Although moose aren't more dangerous than bears in terms of behavior, they pose a greater threat of injuring you simply because of their population size. Moose outnumber bears nearly three to one in Alaska, wounding around five to 10 people in the state annually. That's more than grizzly bear and black bear attacks combined [source: Smith]. A 2011 CBS news report said that more people are injured by moose than bears each year but rarely are people killed by moose attacks.
Despite the incidence rates, moose do not tend toward natural aggression. The largest species of the deer family, Alaskan moose are the biggest in the world. But their size betrays their generally passive demeanor. Feeding off plants and tree bark, these herbivores munch on willows, birches and grasses by the pound. During the barren winter, when moose can't get their lips on these natural foods, Anchorage watches them turn to eating trash. March and April are the worst months because the winter food supply in the wild grows scarce and hungry moose lumber into the city in higher numbers.
So what's the harm in a little garbage grazing? Like humans, moose often turn grumpy when hungry, and if there isn't any food around when they come looking, they're more likely to lash out at someone.
When Moose Attack
The number of moose attacks spikes in September and October during mating season and the early spring when mothers are protecting their young calves. However, moose often do not confront people unless they are provoked. For that reason, it's important to not throw anything at moose and keep any dogs away from them. Moose especially dislike dogs because they run up and bark at them.
As mentioned earlier, feeding a moose can also make them more dangerous. When their stomach starts talking, and they instinctually return to a place where they were once given food, they may attack if the food isn't there again. To lower the chance of food-related attacks, Alaska has made moose feeding a misdemeanor carrying a maximum penalty of one year in prison and a $10,000 fine.
Since the Alaskan moose population can exceed 175,000, you may run across one accidentally at a campsite, on a trail or even in your own backyard. Imagine a 1,500-pound (680-kilogram) brown mass galloping toward you as fast as an overgrown rabbit. Antlers 6 feet (1.8 meters) from end to end splay outward like a pair of bizarre antennae. When you see a bull, or male moose, charging at you, there's only one thing to do – turn and run to avoid getting trampled. Duck and hide behind the nearest tree, building or car if you don't have time to get inside [source: Alaska Dept. of Fish and Game].
Although moose can outrun humans at their top speeds, many times, they won't chase you far if you run away from them. If you don't get away fast enough, and a moose knocks you down, don't struggle. Curl into the fetal position and cover your head with your arms. Trying to move or beat it off will only cause the moose to continue kicking and stomping you.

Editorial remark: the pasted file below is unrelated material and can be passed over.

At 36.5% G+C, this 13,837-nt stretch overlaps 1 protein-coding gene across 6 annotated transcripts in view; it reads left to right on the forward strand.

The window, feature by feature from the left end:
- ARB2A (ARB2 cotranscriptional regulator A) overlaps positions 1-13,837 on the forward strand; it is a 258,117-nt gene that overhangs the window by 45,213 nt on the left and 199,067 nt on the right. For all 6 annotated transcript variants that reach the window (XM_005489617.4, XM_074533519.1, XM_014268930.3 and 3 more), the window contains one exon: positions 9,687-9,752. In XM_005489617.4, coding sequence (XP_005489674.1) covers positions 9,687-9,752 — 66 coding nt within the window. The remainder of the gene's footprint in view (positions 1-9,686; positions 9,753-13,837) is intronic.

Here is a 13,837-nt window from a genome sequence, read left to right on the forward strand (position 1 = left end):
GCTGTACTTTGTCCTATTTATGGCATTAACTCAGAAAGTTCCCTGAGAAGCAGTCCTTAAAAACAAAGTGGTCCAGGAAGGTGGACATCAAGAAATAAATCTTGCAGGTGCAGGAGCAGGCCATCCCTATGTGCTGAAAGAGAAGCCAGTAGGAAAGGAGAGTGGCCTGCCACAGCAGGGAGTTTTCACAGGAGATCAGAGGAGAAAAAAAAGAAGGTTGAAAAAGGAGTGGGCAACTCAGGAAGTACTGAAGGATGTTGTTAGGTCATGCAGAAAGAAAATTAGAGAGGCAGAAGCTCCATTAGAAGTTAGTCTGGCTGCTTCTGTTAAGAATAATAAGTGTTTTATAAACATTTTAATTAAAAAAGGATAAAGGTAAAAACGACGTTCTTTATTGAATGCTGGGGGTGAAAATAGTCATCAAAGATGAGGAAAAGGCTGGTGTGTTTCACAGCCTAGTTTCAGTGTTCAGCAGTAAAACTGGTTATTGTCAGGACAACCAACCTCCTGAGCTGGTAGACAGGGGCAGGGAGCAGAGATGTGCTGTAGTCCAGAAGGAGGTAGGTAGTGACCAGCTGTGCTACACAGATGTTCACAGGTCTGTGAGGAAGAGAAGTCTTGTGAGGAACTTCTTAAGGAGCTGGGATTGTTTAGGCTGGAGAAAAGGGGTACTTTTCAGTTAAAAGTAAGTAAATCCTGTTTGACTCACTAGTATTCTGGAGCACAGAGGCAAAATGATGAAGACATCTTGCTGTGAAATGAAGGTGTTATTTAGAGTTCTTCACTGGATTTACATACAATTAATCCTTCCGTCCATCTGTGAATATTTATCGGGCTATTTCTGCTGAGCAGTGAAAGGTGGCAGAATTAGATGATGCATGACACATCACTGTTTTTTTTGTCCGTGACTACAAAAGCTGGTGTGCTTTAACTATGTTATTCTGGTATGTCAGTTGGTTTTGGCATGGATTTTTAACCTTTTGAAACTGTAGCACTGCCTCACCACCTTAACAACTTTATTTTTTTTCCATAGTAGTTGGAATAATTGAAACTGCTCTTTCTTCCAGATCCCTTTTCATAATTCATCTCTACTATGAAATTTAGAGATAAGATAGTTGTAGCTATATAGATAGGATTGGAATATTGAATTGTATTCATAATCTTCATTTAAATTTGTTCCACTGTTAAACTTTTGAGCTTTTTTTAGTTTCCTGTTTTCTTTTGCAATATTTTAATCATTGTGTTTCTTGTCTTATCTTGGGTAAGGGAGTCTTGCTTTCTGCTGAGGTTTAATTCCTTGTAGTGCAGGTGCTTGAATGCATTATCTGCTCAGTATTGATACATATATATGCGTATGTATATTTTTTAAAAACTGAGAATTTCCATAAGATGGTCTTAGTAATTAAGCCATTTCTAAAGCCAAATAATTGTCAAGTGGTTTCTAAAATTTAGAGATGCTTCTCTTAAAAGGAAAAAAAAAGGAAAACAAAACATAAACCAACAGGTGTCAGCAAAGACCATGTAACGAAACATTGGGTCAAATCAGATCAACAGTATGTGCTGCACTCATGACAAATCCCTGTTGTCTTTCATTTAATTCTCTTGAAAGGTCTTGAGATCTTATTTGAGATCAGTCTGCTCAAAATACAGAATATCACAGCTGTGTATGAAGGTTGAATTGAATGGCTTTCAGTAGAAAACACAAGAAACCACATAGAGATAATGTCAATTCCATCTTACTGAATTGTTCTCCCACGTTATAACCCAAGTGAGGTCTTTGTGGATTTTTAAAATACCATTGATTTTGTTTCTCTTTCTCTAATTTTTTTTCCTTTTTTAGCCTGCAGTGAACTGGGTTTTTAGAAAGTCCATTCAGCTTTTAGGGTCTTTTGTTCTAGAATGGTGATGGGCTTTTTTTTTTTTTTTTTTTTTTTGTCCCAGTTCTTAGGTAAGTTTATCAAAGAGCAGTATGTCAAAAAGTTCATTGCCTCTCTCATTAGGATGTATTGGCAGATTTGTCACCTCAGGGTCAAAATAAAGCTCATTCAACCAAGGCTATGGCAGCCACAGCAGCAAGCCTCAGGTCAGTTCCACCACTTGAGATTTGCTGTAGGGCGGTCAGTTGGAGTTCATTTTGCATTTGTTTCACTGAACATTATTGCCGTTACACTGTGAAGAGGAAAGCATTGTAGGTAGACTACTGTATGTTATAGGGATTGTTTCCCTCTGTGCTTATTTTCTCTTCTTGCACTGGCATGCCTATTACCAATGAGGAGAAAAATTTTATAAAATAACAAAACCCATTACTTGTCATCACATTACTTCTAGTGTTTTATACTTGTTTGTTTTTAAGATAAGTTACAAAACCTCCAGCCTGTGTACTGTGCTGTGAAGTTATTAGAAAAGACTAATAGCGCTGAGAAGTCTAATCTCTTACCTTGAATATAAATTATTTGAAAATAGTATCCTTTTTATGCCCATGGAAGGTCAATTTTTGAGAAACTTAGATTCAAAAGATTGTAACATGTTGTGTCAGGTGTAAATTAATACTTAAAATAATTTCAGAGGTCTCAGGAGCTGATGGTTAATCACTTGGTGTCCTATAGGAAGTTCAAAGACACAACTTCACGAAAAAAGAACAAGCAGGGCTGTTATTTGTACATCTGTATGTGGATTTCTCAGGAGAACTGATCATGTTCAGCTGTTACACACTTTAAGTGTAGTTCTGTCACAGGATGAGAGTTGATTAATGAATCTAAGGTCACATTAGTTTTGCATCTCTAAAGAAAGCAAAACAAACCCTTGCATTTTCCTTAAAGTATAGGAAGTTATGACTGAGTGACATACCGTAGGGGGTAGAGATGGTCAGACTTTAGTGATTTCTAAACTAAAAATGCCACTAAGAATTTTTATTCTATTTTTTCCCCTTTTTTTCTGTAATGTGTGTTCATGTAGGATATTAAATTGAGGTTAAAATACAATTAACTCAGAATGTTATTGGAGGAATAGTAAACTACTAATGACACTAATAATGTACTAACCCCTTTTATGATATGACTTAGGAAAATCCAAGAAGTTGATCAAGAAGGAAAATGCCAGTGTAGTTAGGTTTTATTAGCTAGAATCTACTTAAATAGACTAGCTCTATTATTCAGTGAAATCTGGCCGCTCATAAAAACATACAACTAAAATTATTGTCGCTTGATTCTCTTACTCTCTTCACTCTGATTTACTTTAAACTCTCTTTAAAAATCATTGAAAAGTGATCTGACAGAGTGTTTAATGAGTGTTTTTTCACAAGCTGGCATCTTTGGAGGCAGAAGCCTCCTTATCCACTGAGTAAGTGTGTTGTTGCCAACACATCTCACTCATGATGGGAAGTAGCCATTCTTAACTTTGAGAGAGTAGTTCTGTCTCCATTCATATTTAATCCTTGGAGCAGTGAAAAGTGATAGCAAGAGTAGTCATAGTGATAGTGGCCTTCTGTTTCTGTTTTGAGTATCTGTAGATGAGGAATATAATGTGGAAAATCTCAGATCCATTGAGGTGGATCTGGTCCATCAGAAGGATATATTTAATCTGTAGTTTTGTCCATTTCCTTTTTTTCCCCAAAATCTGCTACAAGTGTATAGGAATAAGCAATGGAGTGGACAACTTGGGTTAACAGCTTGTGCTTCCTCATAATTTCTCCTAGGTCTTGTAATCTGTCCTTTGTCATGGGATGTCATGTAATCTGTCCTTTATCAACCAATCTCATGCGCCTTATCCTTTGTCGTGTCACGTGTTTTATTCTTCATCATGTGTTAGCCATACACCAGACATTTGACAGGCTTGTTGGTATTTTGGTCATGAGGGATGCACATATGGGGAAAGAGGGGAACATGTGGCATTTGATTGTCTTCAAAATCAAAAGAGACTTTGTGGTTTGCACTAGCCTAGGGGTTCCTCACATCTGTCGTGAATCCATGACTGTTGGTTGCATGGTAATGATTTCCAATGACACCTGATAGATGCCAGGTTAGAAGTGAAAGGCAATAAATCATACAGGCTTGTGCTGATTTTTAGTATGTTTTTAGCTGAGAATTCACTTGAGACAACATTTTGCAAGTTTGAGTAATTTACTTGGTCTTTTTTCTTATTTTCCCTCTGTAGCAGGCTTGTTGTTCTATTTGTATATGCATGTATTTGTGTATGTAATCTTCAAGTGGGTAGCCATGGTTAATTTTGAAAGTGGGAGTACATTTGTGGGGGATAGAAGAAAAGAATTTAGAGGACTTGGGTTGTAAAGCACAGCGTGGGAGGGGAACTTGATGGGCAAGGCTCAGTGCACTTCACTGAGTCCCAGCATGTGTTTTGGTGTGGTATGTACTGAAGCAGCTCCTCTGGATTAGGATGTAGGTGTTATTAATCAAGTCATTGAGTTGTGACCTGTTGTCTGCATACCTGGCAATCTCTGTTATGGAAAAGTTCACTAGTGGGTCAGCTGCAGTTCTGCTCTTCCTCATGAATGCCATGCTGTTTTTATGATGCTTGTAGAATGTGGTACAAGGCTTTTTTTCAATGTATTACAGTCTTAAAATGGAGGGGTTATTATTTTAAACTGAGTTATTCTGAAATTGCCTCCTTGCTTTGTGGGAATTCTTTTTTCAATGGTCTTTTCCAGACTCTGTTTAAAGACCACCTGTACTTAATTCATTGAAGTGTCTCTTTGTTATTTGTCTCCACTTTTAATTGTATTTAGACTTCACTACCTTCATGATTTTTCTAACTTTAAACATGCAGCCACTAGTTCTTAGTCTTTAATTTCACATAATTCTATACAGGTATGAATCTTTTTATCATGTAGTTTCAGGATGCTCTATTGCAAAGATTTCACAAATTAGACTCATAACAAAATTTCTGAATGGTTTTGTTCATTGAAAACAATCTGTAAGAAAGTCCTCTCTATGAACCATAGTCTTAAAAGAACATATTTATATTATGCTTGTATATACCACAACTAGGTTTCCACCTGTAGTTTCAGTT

If you see one that isn't approaching, your best bet is to avoid it and allow it to move out of your way. However, if you notice its hairs raised, head down and ears back, that's your cue to hightail it in the opposite direction. And when a moose licks its lips that doesn't mean it finds you attractive. That's your signal to make tracks.
Moose on the Roads of Alaska
A majority of moose-related injuries in Alaska take place on the roads. Their presence on Alaskan roads and highways contributes to about 500 moose accidents each year. This is the highest in North America. However, the odds of dying in a moose-related accident are one in 200,000 or one-half of 1 percent [source: Alaska Department of Transportation].
These accidents happen in spite of many efforts to keep moose off the Alaskan roads. Higher-traffic areas on the highways, for instance, have wire fences, moose underpasses beneath roads to allow for safe crossing and one-way moose gates to help maintain moose-free roads. But drivers and passengers aren't the only ones suffering in these situations. About 120 moose die each year from car crashes in Anchorage alone, and nearly 800 in the state [source: Alaska Dept. of Fish and Game].
This situation is not unique to Alaska. Car crashes resulting from deer species, including moose, deer and elk, totaled 1.33 million in 2018, down from 1.34 million in 2017, according to State Farm statistics. The top state for deer collisions was West Virginia. In total, all animals accounted for 211 deaths in car collisions in the U.S. in 2017. The state with the most fatalities was not Alaska, but Texas, with 27 deaths [source: IIHS].
Originally Published: Apr 25, 2008